However, during Ostreopsis blooms OVTX-a and isoPLTX (putative) have been only rarely found in the aerosol and in very low concentrations (2.4 pg ovatoxins per liter of air by Ciminiello et al., 2014) and not coinciding with respiratory symptoms in humans. Several studies (Brescianini et al., 2006; Mangialajo et al., 2011) suggested that Ostreopsis fragments, mucus, and/or associated biota (including bacteria, cyanobacteria or other pico- or nanoeukaryotes) could be present in the aerosol and cause the health disorders. It should be noted here that symptoms do not occur concurrently with high cell Ostreopsis densities neither during the bloom, but only in certain periods. Vila et al. (2016) conducting a parallel epidemiology and ecology survey found that symptoms occurred at the end of the exponential phase and initial stationary phase of the bloom, at least in 2013 in a Mediterranean hot spot. This trend has been approximately repeated in the following years in that hot spot (Abós-Herràndiz et al., unpublished). Still an open question is how toxins and/or fragment of Ostreopsis can be aerosolized and whether these toxins are the causative agent of the disorders.

Toxicity on Mammalian Cells and Mode of Action

The main biological target of PLTX seems to be the Na+/K+-ATPase, a plasma membrane pump involved in the maintenance of trans-membrane ionic gradients of animal cells, essential for cellular functions and life (Habermann, 1989; Wu, 2009; Rossini and Bigiani, 2011). Impairment of the membrane pump by PLTX results in its conversion into a non-selective pore for monovalent cations, thereby destroying the transmembrane ionic gradient and triggering several adverse biological effects, some life threatening (Habermann, 1989; Artigas and Gadsby, 2003).

However, these studies have been conducted in vitro on mammalian cell tissues and the actual in vivo toxicity of the molecule is still poorly understood. In the 1970’s, semi-purified PLTX was tested in a broad range of animal species through several routes of administration. Thus, a reduced or even increased toxicity of the pure molecule are possible. More recently, high purity PLTX administration in mice showed that toxicity is dependent upon the route of administration (Munday, 2011). Poli et al. (2018) characterized the toxicity and basic histopathological effects of PLTX (derived from Japanese Palythoa tuberculosa), the analog 42-OH-PLTX (from Hawaiian P. toxica) and ovatoxin-a (isolated from a Japanese strain of Ostreopsis ovata) after intraperitoneal and aerosol administration to rats. All toxin preparations showed similar potency towards mouse erythrocytes in the erythrocyte hemolysis assay and interactions with the anti-PLTX mAb (antibody). Intraperitoneal LD50 values between 0.92 and 3.26 μg⋅kg–1 consistent with published values, and aerosol LD50 values of 0.031 to 0.063 μg⋅kg–1 confirmed the potency of PLTX suggested by the literature. Most commonly affected tissues were the lungs, liver, heart, salivary glands, and adrenal glands.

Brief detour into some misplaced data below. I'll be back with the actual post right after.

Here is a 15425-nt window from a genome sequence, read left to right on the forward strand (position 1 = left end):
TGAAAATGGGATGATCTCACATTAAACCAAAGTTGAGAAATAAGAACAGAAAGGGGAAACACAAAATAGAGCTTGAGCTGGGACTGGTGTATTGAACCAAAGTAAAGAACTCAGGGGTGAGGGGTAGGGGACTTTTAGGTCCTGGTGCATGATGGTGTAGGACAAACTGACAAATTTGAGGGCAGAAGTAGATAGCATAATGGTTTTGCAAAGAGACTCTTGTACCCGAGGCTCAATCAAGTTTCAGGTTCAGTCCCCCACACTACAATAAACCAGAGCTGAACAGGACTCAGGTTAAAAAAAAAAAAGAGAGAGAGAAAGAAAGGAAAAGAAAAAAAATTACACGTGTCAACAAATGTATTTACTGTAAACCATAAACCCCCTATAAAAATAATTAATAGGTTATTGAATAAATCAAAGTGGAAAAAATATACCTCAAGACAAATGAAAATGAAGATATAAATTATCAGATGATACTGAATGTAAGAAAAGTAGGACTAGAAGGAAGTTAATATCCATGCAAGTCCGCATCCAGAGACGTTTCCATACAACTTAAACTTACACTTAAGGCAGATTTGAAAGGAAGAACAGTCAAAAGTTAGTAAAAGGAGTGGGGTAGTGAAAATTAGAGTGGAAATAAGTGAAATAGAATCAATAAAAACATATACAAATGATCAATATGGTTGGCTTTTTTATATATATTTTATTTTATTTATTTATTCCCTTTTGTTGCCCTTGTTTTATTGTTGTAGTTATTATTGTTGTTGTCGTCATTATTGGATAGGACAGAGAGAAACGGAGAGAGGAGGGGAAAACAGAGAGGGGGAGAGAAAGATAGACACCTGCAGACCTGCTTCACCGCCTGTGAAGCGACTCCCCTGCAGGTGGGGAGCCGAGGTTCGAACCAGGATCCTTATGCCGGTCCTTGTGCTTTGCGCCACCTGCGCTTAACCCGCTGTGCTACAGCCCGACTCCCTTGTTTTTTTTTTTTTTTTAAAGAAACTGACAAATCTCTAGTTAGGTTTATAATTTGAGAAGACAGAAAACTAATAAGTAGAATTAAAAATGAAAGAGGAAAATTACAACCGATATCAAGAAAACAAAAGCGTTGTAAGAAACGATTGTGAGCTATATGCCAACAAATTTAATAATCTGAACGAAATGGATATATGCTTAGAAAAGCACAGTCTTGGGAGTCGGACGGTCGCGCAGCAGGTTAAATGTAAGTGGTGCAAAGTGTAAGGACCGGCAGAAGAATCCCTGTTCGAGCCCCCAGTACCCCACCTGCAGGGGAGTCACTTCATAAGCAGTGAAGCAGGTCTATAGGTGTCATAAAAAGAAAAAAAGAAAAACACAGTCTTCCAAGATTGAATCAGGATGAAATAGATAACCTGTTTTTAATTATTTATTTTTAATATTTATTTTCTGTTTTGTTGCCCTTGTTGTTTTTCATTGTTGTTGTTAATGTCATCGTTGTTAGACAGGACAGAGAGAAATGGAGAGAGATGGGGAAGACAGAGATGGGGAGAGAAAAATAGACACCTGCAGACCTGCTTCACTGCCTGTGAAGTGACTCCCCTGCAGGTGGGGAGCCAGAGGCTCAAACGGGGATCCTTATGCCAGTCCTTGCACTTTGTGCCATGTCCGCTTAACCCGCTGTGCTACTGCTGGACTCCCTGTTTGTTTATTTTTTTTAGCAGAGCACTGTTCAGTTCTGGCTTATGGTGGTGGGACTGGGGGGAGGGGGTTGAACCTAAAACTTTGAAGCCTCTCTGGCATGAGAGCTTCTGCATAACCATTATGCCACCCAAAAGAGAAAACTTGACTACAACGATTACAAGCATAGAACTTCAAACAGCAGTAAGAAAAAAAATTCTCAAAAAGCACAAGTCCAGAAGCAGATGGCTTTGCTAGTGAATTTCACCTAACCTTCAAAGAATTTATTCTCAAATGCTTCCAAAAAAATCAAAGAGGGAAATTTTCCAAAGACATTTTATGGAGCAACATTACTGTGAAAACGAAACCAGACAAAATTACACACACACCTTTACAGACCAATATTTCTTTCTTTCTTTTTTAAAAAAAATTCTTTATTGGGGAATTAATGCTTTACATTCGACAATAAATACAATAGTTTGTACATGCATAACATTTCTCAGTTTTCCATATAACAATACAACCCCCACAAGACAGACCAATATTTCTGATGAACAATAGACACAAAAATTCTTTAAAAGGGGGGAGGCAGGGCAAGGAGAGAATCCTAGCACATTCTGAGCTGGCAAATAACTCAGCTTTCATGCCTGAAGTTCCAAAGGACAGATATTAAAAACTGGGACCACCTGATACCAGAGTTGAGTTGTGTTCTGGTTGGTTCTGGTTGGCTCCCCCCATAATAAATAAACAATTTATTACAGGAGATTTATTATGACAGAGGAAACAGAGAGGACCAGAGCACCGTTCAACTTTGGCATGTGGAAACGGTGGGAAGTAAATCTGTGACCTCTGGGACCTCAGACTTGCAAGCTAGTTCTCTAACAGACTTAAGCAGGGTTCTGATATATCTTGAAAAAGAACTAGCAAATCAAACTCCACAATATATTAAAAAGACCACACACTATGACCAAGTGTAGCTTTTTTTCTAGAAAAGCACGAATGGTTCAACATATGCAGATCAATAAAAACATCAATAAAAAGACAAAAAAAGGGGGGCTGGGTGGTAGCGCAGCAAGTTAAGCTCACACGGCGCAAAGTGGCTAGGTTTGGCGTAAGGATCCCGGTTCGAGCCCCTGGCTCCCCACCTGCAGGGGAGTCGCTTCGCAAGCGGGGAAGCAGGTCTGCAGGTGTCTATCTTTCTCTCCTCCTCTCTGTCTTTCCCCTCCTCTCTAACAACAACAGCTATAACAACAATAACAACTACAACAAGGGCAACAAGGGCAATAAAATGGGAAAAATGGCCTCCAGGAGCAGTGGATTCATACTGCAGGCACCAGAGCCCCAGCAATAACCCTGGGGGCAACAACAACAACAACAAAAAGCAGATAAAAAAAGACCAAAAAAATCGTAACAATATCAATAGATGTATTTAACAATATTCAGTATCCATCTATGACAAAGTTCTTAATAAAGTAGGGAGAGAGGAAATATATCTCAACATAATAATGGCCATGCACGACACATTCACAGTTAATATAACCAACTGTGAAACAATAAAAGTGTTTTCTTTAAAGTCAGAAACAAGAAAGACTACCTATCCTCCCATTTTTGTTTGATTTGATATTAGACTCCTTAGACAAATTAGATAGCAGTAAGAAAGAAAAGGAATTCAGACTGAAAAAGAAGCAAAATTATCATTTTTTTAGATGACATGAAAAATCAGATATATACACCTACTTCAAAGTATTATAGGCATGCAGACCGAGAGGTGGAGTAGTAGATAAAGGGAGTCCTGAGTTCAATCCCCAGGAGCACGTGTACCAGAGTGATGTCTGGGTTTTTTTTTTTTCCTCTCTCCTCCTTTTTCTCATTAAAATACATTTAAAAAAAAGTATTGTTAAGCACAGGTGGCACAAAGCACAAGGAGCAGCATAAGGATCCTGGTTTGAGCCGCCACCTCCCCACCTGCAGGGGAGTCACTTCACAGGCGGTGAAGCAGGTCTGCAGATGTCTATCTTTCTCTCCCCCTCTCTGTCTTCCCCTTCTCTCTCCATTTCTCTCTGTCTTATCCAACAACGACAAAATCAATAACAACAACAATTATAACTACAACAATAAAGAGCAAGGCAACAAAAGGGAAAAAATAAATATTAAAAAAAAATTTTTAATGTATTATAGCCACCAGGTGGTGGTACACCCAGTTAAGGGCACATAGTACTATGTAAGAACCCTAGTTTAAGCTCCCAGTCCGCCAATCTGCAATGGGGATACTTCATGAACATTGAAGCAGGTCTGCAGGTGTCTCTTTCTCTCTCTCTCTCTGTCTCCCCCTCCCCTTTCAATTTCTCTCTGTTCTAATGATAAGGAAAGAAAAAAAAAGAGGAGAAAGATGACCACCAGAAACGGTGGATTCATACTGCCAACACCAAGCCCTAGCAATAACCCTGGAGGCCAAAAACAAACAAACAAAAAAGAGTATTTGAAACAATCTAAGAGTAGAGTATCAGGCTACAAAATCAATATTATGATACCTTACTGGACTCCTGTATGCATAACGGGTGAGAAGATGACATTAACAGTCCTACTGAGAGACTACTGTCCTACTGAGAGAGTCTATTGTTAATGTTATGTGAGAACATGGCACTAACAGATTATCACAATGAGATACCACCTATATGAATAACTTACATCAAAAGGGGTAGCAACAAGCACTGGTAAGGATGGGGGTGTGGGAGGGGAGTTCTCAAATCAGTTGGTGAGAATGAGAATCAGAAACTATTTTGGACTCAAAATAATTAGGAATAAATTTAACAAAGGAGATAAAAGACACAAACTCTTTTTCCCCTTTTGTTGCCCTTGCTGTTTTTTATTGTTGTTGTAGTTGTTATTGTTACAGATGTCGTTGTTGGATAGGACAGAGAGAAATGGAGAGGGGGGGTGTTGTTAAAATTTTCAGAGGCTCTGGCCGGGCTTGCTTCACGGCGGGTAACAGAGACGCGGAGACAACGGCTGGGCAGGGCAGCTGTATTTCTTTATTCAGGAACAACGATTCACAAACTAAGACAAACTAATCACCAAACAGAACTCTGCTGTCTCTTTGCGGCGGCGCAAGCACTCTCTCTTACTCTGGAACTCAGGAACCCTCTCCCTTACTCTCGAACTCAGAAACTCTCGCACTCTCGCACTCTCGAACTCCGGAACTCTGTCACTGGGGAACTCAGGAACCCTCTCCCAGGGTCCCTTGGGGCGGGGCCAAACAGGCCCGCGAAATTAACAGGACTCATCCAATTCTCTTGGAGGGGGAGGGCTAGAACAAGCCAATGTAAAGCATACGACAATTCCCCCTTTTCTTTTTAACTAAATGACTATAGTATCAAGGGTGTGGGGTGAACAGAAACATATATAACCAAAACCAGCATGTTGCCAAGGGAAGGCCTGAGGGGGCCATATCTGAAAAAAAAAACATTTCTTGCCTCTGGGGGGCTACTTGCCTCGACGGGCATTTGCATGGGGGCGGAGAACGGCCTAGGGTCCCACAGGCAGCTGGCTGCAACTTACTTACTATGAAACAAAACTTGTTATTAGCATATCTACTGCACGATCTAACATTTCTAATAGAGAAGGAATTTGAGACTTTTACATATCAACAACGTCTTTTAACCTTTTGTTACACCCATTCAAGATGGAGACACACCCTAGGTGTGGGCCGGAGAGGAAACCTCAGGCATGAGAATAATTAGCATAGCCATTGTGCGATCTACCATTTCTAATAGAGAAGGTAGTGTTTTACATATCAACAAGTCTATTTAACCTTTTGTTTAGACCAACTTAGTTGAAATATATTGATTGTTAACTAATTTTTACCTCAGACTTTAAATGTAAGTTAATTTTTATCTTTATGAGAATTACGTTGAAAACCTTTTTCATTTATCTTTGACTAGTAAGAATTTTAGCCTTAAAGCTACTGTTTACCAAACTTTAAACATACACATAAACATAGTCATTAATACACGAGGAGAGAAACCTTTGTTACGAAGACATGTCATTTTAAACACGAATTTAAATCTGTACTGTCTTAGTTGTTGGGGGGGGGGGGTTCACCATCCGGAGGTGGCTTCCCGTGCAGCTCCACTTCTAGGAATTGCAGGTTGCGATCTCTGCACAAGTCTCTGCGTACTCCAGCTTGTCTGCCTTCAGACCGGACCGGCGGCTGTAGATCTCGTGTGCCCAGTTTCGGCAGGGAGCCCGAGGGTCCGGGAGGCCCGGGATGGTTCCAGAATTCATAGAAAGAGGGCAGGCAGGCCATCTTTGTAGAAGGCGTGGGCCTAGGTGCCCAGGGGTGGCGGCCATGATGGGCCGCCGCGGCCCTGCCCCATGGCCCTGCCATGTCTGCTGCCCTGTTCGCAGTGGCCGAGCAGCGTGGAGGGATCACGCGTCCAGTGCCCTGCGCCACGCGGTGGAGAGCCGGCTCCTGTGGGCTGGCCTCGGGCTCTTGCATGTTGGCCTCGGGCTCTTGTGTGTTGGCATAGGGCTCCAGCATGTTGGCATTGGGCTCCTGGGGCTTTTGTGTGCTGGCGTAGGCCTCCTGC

Mechanisms of Toxins Release in Sea Water and Aerosolization

It is well recognized that microorganisms including some microalgae can be dispersed by air and survive in the aerosols (e.g., Genitsaris et al., 2011; revision by Tesson et al., 2016). Microorganisms become airborne mainly due to drop formation at the water surface microlayer, which is enriched with biological material in all aquatic habitats (Schlichting, 1974; Wilson et al., 2015). Foam drops of a diameter larger than 40 μm are formed by wind friction and breaking wave crests at wind speeds exceeding 7 to 11 m⋅s–1. Bubble bursting due to waves, rainfall, boat traffic, or supersaturation of gases in the water produces film drops (1 μm to 10 μm diameter), projected in various directions, and vertically emitted jet drops (6 μm to 100 μm diameter). Recreational activities (i.e., waterskying, using personal watercraft, swimming, or wading) can also generate aerosols. Once emitted, airborne turbulent kinetic energy drags the microorganisms further up into the atmosphere.

The few available studies indicate that microalgae are found at very low concentrations (10–4 to 104 cells per m–3, Mayol et al., 2014) and with heterogeneous distributions, which requires high-volume sampling technology. High-volume sampling on filters or agar plates can be achieved by different instruments, but high-volume sampling into liquids is more complicated, as high airflows may lead to evaporation and reduce collection efficiency. Once collected, a combination of microscopy and molecular tools contribute to the identification of the airborne microalga. The main microalgal groups found in bioaerosols are chlorophytes (“green algae”), bacillariophytes (diatoms, mainly small Nitzschia) and cyanobacteria. Airborne microalgae are recognized as allergens and antigens. They are the cause of severe medical issues, including respiratory allergies (e.g., hay fevers), asthmatic attacks, dermatitis and skin lesions, rhinitis, and disturbances in lymphatic systems or vital organs (e.g., protothecosis, see review in Ashok and Gupta, 1998). In addition, certain aerosolized algal toxins, namely, microcystins produced by cyanobacteria (Backer et al., 2010) brevetoxins synthesized by Karenia brevis (Pierce and Henry, 2008; Fleming et al., 2011) and OVTX and PLTX analogs generated by Ostreopsis species, are the causes of further human illnesses.